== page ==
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Decision No. 16,269

Appeal of K.G and A.G., on behalf of their children, from action of the Board of Education of the North Shore Central School District regarding transportation.

Decision No. 16,269

(July 29, 2011)

Platte, Klarsfeld, Levine & Lachtman, LLP, attorneys for petitioners, Jeffrey Klarsfeld, Esq., of counsel

Ingerman Smith, L.L.P., attorneys for respondent, Warren H. Richmond, Esq., of counsel

KING, JR., Commissioner.--Petitioners appeal the refusal of the Board of Education of the North Shore Central School District (“respondent”) to change a transportation pick-up point.  The appeal must be dismissed.

Petitioners reside in respondent’s district on a private road in a new residential development.  Respondent currently provides transportation for petitioners’ children at a designated bus stop, approximately 0.4 to 0.5 miles from petitioners’ residence.  Petitioners requested, by letter dated July 13, 2010, that respondent relocate the bus stop to either the front of their home or to a closer cul-de-sac on their street.  By email dated July 26, 2010, the superintendent of schools informed petitioners that their request was denied because of “safety factors.”  The superintendent indicated that respondent would be open to reconsider the determination in the future, if factors such as population, traffic, and/or number of homes changed.  This appeal ensued.

Petitioners argue that respondent’s denial was arbitrary, capricious, unreasonable and an abuse of discretion.  Petitioners assert that the denial was not, in fact, based on safety factors but, rather, because petitioners’ home is on a private road with a cul-de-sac and they are the only family currently requesting transportation.  In support of their assertion, petitioners note that respondent expressed willingness to reconsider at a future time.  Petitioners also claim that there are other streets, similar in structure to theirs, where respondent provides a bus stop.  Petitioners state that there would be no cost to respondent if the bus stop were moved, and the extra distance the bus would travel would be minimal.  Petitioners argue that there is no “line of sight” between their home and the current bus stop, that their children are too young to walk alone and that one child has an individualized education program (“IEP”), increasing the risk to his safety if he must walk to the current bus stop.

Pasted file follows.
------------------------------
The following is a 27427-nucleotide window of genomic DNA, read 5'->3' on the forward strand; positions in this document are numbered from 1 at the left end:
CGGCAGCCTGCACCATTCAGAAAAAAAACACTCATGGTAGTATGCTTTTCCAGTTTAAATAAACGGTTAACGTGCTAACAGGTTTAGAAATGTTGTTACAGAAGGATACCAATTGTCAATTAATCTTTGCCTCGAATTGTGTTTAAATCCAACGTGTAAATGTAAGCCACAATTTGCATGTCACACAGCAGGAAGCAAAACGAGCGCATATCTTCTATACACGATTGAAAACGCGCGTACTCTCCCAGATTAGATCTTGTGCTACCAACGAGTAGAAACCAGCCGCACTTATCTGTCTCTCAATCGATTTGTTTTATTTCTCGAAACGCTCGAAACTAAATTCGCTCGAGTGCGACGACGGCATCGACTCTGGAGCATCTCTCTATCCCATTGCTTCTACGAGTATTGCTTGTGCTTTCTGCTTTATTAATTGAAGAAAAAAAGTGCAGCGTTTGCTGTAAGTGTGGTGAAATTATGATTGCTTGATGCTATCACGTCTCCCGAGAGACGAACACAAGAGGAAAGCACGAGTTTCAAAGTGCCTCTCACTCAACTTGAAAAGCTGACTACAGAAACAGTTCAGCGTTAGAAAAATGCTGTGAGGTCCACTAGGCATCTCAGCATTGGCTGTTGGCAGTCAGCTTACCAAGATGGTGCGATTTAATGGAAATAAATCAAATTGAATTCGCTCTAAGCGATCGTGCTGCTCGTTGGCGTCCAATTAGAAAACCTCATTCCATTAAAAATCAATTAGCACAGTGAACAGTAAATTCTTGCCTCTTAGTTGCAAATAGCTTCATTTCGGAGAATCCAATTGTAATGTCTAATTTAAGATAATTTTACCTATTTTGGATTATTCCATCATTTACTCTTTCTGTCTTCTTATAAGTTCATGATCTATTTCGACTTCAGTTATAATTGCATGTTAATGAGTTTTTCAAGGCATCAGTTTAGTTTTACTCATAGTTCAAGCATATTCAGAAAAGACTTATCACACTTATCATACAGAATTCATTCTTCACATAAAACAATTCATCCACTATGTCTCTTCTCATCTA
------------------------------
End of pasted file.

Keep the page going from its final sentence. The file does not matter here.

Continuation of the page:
Respondent claims that its refusal to change the location of the bus stop is based on safety issues because a bus traveling on petitioners’ street would have to navigate a “dead end” cul-de-sac and because their street is narrower than the current bus stop location.  Respondent denies that its determination is arbitrary and capricious and asserts that the fact it would be willing to reconsider the matter in the future under changed circumstances does not render its current decision improper.  Finally, respondent argues that, while petitioners’ child is a student with a disability, there is nothing in the child’s IEP requiring a pickup point closer to home, nor does the IEP require specialized transportation.